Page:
The Annual Conference of the Science, Technology and Society 2021 organised by the Graz University of Technology, the Inter-Disciplinary Research Centre for Technology, Work and Culture (IFZ) and the Institute of Advanced Studies on Science, Technology and Society (IAS-STS) is taking place online on the 3rd and 4th of May 2021.
This aims to “address the complex ways in which science, technology and society co-evolve and mutually shape one another. In such a way, the participants of the conference aim to provide a better understanding of the world in which we live. This includes the assessment of emerging technologies, the scrutiny of ethical, legal and social aspects of contemporary scientific practices as well as the transition to environmentally friendly and socially desirable techno-scientific futures. Thematic Themes of the conference are e.g. Digitalization of Society, Sustainable and Innovative Public Procurement & Ecodesign, Towards Low-Carbon Energy and Mobility Systems, Gender – Technology – Environment, Lifesciences and Biotechnology.”
Amongst the several interesting sessions, I am chairing the B.1 Social Innovation Cha(lle)nging Digital Urban Governance stream (description below):
The “digital turn” produced new spaces for action and areas of intervention for social innovation practices, by giving rise to a multiplicity of initiatives in which digital social innovators and communities exploit the potential of ICTs to advance creative solutions to social problems and collective needs. In so doing, they advance pathbreaking forms of collective agency that mushrooms and infiltrates social organizations and (government, research and business) institutions; and produce transactive forms of governance characterised by continuous restructuration of power and responsibility relationships between multiple public, private and hybrid actors. Their agency is principally exerted in urban ecosystems, whose relative compactness, combined with a high level of offline and online connectivity, population density, potentially exponential creative contamination, and the tendency towards a progressive decentralization of global governance towards local – albeit interconnected- initiatives, offer ideal conditions in terms of practicality, social acceptability and effectiveness of digital social innovation initiatives.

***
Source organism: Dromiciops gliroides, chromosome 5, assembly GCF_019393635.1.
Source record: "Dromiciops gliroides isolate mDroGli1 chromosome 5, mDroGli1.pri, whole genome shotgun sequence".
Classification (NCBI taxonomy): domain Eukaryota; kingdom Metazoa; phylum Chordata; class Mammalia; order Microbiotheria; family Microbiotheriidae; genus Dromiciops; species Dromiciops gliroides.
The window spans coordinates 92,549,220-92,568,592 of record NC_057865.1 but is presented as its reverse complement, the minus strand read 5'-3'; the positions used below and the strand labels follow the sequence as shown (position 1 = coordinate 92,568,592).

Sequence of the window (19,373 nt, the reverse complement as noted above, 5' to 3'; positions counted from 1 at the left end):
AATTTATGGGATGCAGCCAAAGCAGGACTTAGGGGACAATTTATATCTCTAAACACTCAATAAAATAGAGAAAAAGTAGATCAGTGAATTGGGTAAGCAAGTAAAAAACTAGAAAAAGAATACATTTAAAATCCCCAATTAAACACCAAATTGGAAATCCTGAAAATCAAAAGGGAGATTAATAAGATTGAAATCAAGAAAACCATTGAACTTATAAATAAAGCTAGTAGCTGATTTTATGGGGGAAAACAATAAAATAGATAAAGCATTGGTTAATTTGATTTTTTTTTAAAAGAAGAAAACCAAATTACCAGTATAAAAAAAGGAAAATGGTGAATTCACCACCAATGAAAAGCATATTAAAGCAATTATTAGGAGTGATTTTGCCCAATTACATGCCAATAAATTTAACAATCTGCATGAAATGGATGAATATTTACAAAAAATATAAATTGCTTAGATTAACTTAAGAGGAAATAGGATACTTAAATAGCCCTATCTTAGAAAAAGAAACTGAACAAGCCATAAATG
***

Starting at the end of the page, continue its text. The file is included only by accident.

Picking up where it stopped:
The session hosts critical contributes on the impact of digitally-enabled social innovations initiatives for digital urban governance. At the same time these initiatives, although strongly rooted in urban contexts brings about a number of criticalities, because while favoring the overcoming of (social, cultural, geographical) boundaries, also hide the risk of hybrid confinement (e.g. monopolistic control, polarization of opinions, emergence of filter bubbles, digital dependence). Therefore, stepping beyond the dichotomy between the technology optimism of smart innovation and the radical perspective of the “wisdom of the crowd” discontents, contributes discuss:
(a) Epistemological challenges, e.g. how can digital social innovation be interpreted in the traditional model of knowledge-production and policy-making; how is it blurring the boundaries between knowledge, science and business; what the status of innovator communities is?
(b) Socio-political challenges, e.g. how is social innovation agency turning traditional multi-stakeholders’ model into a distributed and transactional governance model; how is it reshaping the traditional forms of citizen agency, participation and entrepreneurship; how is social empowerment created, contested and deployed?
(c) Management challenges, e.g. how does digital innovation deal with the controversial shortcomings of a city planned, managed and controlled by highly integrated systems of sentient and interactive technologies; how are critical issues of institutional co-optation, digital exclusions and cyber-segmentation, efficiency and effectiveness addressed; how does innovators community interact with local, national and macro-regional institutions, academics and research institutions, civil society, corporativist organization and intermediate bodies and business?
Photo: Right to the City Coalition, presented by Anna Domaradzka
1.Right to the better city – from the grassroots to smarter policies; Anna Domaradzka, Anna Wnuk; University of Warsaw, Poland
2.Evolution of Trust in the Domain Name System (DNS); Pouyan Fotouhi Tehrani; Weizenbaum Institute / Fraunhofer FOKUS, Germany
3. A collectively designed critical research agenda on Digital Social Innovation; Chiara Certomà; University of Turin, Italy
4.Platforms, commercial APIs and the right to privacy; Maruška Nardoni; Faculty of Social Sciences, University of Ljubljana, Slovenia
Check my status at IAS-STS and my research project here.
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